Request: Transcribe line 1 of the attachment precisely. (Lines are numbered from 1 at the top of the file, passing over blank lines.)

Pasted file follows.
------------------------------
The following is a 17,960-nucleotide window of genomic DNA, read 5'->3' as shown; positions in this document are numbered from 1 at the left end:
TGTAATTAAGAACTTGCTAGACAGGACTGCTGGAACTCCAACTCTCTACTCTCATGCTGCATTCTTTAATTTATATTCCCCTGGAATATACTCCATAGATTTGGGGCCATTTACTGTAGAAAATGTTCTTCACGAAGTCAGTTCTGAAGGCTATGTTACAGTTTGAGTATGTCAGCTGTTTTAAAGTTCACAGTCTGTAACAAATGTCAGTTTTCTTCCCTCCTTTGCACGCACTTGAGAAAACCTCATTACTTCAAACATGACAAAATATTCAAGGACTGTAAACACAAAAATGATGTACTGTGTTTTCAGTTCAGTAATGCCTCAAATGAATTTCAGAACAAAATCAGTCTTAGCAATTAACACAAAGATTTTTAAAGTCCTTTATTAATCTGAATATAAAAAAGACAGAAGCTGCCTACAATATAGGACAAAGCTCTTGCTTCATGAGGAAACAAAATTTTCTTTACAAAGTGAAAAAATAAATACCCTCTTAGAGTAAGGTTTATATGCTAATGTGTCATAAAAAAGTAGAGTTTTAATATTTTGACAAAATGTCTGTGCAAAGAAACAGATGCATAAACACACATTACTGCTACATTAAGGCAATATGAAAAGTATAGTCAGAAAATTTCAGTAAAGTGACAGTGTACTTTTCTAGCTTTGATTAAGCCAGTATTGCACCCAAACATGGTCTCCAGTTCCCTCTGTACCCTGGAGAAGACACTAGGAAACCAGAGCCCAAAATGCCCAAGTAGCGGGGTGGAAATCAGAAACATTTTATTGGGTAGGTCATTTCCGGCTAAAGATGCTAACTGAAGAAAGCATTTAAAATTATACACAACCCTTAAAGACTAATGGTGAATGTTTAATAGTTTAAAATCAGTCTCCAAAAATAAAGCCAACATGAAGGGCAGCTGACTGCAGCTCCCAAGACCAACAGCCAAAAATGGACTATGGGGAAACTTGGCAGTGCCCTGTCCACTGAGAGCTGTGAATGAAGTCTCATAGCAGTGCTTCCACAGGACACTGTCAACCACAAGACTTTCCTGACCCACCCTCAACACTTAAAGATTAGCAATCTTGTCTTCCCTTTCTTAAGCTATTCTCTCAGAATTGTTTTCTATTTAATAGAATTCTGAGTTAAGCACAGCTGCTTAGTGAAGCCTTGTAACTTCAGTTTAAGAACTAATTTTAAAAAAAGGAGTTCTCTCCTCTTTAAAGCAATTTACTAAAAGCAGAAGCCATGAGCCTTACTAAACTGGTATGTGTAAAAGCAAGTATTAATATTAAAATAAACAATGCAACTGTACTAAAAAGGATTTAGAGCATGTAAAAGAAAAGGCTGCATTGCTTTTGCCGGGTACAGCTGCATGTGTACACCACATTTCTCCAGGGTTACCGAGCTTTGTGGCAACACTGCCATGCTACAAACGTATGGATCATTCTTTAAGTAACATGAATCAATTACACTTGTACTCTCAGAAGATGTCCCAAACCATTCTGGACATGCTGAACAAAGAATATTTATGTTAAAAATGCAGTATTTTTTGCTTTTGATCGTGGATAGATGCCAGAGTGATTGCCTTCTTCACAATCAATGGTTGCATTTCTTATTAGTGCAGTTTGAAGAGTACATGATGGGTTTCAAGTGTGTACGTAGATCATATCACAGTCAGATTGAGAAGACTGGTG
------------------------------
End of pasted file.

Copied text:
The following is a 17,960-nucleotide window of genomic DNA, read 5'->3' as shown; positions in this document are numbered from 1 at the left end: